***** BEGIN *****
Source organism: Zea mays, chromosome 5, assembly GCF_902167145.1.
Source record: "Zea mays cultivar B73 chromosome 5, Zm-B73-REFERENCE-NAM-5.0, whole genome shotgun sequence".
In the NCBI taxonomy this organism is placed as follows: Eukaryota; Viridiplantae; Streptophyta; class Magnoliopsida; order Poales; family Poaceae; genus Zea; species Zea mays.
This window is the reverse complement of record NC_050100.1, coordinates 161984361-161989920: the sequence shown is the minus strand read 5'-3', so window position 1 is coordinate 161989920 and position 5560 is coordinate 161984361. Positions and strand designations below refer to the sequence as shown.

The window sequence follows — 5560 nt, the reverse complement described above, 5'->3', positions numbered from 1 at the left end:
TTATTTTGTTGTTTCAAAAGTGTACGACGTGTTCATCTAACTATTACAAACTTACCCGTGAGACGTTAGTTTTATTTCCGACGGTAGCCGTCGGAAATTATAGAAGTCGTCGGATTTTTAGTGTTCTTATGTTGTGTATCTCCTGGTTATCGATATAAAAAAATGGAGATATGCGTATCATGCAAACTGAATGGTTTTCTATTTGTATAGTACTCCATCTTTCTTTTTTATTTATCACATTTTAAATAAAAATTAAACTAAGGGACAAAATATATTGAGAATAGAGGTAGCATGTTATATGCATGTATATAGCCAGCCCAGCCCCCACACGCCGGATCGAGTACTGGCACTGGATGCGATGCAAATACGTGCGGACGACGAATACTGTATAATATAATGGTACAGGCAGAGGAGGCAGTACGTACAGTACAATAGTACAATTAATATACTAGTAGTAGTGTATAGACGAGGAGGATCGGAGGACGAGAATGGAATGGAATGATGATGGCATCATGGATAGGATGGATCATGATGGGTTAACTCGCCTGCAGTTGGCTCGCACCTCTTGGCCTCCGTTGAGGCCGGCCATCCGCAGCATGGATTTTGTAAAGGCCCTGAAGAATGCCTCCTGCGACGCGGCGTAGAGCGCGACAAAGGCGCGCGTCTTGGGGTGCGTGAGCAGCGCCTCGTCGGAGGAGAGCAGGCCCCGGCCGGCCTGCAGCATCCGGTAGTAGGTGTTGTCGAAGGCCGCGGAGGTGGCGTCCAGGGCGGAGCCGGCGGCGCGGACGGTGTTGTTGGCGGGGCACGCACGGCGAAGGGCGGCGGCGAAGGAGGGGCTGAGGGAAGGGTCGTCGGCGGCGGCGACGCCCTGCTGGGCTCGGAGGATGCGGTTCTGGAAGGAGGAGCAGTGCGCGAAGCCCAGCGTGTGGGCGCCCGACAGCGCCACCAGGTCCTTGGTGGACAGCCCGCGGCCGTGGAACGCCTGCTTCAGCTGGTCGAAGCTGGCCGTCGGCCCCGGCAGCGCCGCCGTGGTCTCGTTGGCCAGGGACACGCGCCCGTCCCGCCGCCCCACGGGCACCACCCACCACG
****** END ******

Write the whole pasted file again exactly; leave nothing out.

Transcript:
Source organism: Zea mays, chromosome 5, assembly GCF_902167145.1.
Source record: "Zea mays cultivar B73 chromosome 5, Zm-B73-REFERENCE-NAM-5.0, whole genome shotgun sequence".
In the NCBI taxonomy this organism is placed as follows: Eukaryota; Viridiplantae; Streptophyta; class Magnoliopsida; order Poales; family Poaceae; genus Zea; species Zea mays.
This window is the reverse complement of record NC_050100.1, coordinates 161984361-161989920: the sequence shown is the minus strand read 5'-3', so window position 1 is coordinate 161989920 and position 5560 is coordinate 161984361. Positions and strand designations below refer to the sequence as shown.

The window sequence follows — 5560 nt, the reverse complement described above, 5'->3', positions numbered from 1 at the left end:
TTATTTTGTTGTTTCAAAAGTGTACGACGTGTTCATCTAACTATTACAAACTTACCCGTGAGACGTTAGTTTTATTTCCGACGGTAGCCGTCGGAAATTATAGAAGTCGTCGGATTTTTAGTGTTCTTATGTTGTGTATCTCCTGGTTATCGATATAAAAAAATGGAGATATGCGTATCATGCAAACTGAATGGTTTTCTATTTGTATAGTACTCCATCTTTCTTTTTTATTTATCACATTTTAAATAAAAATTAAACTAAGGGACAAAATATATTGAGAATAGAGGTAGCATGTTATATGCATGTATATAGCCAGCCCAGCCCCCACACGCCGGATCGAGTACTGGCACTGGATGCGATGCAAATACGTGCGGACGACGAATACTGTATAATATAATGGTACAGGCAGAGGAGGCAGTACGTACAGTACAATAGTACAATTAATATACTAGTAGTAGTGTATAGACGAGGAGGATCGGAGGACGAGAATGGAATGGAATGATGATGGCATCATGGATAGGATGGATCATGATGGGTTAACTCGCCTGCAGTTGGCTCGCACCTCTTGGCCTCCGTTGAGGCCGGCCATCCGCAGCATGGATTTTGTAAAGGCCCTGAAGAATGCCTCCTGCGACGCGGCGTAGAGCGCGACAAAGGCGCGCGTCTTGGGGTGCGTGAGCAGCGCCTCGTCGGAGGAGAGCAGGCCCCGGCCGGCCTGCAGCATCCGGTAGTAGGTGTTGTCGAAGGCCGCGGAGGTGGCGTCCAGGGCGGAGCCGGCGGCGCGGACGGTGTTGTTGGCGGGGCACGCACGGCGAAGGGCGGCGGCGAAGGAGGGGCTGAGGGAAGGGTCGTCGGCGGCGGCGACGCCCTGCTGGGCTCGGAGGATGCGGTTCTGGAAGGAGGAGCAGTGCGCGAAGCCCAGCGTGTGGGCGCCCGACAGCGCCACCAGGTCCTTGGTGGACAGCCCGCGGCCGTGGAACGCCTGCTTCAGCTGGTCGAAGCTGGCCGTCGGCCCCGGCAGCGCCGCCGTGGTCTCGTTGGCCAGGGACACGCGCCCGTCCCGCCGCCCCACGGGCACCACCCACCACG